Of particular need are people with hands-on mechanical, electronics and computer skills.

There are initiatives underway to show parents and young adults what opportunities await in manufacturing. Kennedy says showing people how robotics, 3D printing, and computerized controls can be part of modern day manufacturing can help change perceptions. “These systems actually increase jobs, rather than take them away, because someone needs to program the machines and support the effort,” he says.

There are some challenges and benefits, though, when it comes to running a manufacturing business in New Jersey. The average manufacturer in the state is not a huge company, Kennedy says. More than 75 percent of them are small businesses with 30 or fewer employees. “What people envision when they hear manufacturing is Ford plants or Lockheed Martin,” he says.

Unfortunately, those small companies may be treated like larger entities, Kennedy says, such as having to spend lengthy waits on environmental regulations. “I’m all for a clean environment,” he says. “Most of manufacturing is cleaner than when I was a kid. You’ve got to understand these businesses operate around a quick cycle and can’t wait six months for someone to talk to them about environmental approvals.”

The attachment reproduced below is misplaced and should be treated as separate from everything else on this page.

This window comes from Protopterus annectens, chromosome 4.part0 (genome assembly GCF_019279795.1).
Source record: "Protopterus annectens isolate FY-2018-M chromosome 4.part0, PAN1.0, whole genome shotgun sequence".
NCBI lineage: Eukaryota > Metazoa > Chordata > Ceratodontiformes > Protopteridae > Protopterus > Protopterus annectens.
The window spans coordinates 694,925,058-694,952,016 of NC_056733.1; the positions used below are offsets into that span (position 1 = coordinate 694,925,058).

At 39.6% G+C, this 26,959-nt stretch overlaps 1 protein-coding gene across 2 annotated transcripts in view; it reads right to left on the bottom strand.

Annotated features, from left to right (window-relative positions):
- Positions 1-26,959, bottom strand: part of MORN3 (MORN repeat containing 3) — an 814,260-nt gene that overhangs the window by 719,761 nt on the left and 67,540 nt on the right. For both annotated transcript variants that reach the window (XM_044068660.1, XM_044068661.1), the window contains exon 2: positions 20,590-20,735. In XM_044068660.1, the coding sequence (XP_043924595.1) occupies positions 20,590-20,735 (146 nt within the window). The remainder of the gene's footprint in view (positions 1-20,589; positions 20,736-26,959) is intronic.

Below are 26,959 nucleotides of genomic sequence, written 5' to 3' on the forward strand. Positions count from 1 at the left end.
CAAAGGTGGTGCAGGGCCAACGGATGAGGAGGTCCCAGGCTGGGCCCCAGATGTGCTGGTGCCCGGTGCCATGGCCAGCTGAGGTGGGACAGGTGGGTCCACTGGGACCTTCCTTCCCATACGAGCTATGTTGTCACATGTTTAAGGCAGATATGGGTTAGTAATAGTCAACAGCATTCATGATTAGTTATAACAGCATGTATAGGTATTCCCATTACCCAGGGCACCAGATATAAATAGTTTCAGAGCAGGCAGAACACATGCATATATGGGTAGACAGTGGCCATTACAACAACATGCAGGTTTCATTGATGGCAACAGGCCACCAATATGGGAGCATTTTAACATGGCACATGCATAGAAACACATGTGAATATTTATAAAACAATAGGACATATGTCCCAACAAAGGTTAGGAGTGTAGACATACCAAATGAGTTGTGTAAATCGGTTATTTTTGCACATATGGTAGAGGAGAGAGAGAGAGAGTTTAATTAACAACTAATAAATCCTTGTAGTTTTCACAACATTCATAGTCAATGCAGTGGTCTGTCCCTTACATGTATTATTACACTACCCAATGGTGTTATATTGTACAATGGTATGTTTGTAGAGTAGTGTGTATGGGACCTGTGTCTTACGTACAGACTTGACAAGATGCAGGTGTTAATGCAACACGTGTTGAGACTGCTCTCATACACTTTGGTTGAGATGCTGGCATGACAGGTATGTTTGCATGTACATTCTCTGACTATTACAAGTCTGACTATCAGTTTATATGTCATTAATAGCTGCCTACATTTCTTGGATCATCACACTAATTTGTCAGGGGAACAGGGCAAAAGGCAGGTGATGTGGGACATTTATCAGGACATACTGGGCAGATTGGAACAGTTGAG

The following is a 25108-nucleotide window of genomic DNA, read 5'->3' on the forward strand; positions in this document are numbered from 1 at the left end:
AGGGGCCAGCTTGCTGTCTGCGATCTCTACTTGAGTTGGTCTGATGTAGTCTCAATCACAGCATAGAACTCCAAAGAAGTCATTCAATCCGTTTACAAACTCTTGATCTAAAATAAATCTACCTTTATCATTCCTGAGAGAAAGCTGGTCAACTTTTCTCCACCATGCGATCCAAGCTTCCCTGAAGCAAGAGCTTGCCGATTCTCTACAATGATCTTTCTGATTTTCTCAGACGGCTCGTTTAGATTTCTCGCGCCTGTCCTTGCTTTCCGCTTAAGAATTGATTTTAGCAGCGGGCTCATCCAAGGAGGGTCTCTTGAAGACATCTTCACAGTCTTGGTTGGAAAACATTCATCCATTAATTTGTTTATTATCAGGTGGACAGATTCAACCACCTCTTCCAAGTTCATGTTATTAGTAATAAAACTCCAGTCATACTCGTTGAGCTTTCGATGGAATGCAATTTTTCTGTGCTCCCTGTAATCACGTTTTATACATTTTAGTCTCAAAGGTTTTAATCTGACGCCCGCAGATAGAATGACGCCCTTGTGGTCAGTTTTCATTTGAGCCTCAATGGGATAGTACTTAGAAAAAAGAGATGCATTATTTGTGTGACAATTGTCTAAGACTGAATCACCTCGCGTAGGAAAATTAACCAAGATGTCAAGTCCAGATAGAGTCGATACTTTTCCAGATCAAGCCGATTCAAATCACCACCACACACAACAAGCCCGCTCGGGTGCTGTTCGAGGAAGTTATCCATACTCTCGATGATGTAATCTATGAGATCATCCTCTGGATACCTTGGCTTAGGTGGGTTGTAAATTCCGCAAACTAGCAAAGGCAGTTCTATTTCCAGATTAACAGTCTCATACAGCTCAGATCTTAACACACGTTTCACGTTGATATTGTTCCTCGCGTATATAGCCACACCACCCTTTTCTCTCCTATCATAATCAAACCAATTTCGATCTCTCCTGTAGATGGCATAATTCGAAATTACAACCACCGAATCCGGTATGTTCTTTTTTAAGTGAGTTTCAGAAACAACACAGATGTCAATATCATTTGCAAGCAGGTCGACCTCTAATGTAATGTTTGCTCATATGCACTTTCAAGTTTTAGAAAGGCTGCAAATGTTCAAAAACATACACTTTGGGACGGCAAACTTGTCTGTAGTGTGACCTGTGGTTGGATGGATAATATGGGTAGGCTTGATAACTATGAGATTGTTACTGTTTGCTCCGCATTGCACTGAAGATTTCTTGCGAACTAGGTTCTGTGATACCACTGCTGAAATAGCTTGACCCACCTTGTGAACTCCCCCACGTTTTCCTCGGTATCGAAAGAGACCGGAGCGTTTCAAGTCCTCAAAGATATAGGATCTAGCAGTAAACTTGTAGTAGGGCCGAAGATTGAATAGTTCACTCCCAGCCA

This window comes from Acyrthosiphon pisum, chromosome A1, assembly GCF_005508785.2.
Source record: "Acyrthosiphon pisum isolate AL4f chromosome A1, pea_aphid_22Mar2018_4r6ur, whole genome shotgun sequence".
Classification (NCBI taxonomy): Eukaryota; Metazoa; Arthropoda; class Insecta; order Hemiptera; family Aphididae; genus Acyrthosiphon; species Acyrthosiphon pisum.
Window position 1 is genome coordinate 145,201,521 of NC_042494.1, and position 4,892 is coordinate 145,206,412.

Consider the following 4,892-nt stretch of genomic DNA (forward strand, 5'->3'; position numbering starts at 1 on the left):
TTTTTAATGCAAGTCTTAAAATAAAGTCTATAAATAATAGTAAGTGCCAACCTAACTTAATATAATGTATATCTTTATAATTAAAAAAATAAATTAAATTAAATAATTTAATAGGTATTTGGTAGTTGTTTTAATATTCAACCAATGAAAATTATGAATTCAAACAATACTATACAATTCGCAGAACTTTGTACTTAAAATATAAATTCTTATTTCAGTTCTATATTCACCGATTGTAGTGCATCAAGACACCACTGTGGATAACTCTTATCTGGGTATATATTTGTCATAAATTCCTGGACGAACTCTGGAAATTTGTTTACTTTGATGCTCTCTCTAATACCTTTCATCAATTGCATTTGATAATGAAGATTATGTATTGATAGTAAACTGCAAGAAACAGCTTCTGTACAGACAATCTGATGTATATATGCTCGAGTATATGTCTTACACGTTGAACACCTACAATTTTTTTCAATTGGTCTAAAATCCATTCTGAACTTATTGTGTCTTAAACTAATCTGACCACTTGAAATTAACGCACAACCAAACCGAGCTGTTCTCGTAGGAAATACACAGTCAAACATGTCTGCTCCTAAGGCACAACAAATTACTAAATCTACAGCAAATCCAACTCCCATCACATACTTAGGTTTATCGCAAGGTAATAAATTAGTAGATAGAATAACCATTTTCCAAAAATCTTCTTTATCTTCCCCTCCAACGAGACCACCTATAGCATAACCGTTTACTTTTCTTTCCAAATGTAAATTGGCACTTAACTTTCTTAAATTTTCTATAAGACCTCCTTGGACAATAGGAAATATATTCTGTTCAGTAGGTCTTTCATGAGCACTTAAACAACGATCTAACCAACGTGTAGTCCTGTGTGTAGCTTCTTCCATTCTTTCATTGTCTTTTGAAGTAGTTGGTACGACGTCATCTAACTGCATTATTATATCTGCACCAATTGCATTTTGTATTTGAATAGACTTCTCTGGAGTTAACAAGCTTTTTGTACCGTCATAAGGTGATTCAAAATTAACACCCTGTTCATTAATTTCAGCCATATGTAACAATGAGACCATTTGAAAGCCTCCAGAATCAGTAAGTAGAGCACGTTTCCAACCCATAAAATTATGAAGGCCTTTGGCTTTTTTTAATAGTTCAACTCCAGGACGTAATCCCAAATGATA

Even with those difficulties, New Jersey’s history in the industry, geographic location, and transportation infrastructure remain among key reasons manufacturers stay in the state. In fact, Kennedy says five counties in southern New Jersey are home to more manufacturers than at least 20 other states. “We’re a top-10 producer in terms of other places in the country,” he says.

Having the ports of Newark and Elizabeth helps, Vaccari says, as well as three major airports in the area, the rail system, and the New Jersey Turnpike. “We’re within a two-hour drive of one-third of the U.S. population,” he says. The $1.3-billion effort to elevate the Bayonne Bridge, Vaccari says, will also let supertankers operate here, increasing access for transporting raw materials to manufacturers and shipping the finished products they make.